Superman #11 review

FIGHT! That’s what we get this issue, as Superman and Superboy are teleported into the middle of an all-out battle involving three space races and Superman’s errant father, Jor-El.

Before that, though, we see how Phantom Zone criminal General Zod came to work with Rogol Zaar, the creature who killed Krypton.

Superman doesn’t know what the heck is going on – who the good guys are, who the bad guys are, and what his father’s involvement is. The first priority is to stop the fighting, something that can be achieved with a show of power. Super-power.

One by one, Superman contacts the Thanagarians, the Khund and the Trilium Collective, persuading them to cease fire. He wants to know what the conflict is about. The Trilium leader tells him to ask Jor-El.

Jon, son of two investigative reporters, is asking the right questions, but Jor-El isn’t forthcoming, so by the time Zaar and Zod attack them, Superman is no further forward. While Zaar tackles Superman, Zod goes for his son.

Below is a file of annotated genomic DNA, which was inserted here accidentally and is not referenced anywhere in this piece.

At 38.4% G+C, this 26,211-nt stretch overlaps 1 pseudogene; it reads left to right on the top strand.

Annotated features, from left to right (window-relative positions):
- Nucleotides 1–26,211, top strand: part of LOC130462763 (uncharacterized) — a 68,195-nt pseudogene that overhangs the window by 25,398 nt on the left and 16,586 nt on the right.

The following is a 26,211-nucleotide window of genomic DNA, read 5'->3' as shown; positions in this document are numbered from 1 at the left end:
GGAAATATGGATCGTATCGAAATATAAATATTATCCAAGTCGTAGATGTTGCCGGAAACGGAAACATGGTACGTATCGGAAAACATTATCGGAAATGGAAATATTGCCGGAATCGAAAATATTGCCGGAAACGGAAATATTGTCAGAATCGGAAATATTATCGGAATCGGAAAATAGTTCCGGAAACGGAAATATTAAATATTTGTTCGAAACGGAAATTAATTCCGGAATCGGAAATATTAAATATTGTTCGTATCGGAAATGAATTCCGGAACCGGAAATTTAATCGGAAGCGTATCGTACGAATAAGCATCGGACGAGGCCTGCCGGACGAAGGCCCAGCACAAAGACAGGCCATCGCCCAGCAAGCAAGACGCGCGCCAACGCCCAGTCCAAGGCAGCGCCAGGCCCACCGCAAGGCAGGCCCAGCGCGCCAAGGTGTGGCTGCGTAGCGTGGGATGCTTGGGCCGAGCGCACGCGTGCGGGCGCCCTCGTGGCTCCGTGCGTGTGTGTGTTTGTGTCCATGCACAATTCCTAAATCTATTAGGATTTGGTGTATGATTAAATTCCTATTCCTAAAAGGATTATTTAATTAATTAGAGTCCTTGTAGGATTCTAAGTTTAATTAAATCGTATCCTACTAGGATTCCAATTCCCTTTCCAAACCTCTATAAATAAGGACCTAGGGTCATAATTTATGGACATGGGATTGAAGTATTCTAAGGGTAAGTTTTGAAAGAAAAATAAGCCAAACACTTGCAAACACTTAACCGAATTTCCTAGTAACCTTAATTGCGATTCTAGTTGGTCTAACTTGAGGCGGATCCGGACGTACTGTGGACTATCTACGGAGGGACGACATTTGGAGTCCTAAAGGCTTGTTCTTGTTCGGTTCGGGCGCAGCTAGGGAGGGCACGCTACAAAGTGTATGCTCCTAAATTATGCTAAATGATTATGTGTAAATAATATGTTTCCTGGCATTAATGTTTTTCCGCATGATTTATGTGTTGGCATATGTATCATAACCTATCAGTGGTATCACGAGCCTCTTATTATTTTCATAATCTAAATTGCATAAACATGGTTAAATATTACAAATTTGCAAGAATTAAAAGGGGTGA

And then the cavalry arrives…

(Shoot, I’m trying not to give the ending away, and then I notice this issue’s winning cover by Reis, Prado and Sinclair – dang DC, can’t you keep your surprises wrapped until the right moment?)

So, who believes that Zod, planetary patriot par excellence, is seriously on side with Zaar? The fact he’s restraining Jon and silently counselling him to hang back, rather than attack, speaks (silent) volumes. And look at the hatred etched on his face in that panel up top.

Jon’s on great form here, pointing out that his grandfather is being evasive. Super-feat wise, he doesn’t get a lot to do, but writer Brian Michael Bendis has much of this issue happen at super-speed, an area in which our new Superboy evidently isn’t as proficient as Pops. But having him there does provide an opportunity for that teaching moment.

‘Ma Kent’ in the present tense? Oh, I’d love it were Martha suddenly alive again. Or does Clark mean the 2019 version of Ma Kent, Lois? ‘Let’s make this into a moment’ sounds like her.

I like how Superman formally introduces himself to the Thanagarian general, not assuming he’s known to him. And that he doesn’t panic about Jon being in the middle of a massive melee… never mind surviving being hunted for years on Earth 3, Jon has survived numerous ‘play dates’ with Damian Wayne – he deserves to be treated as the young hero he is.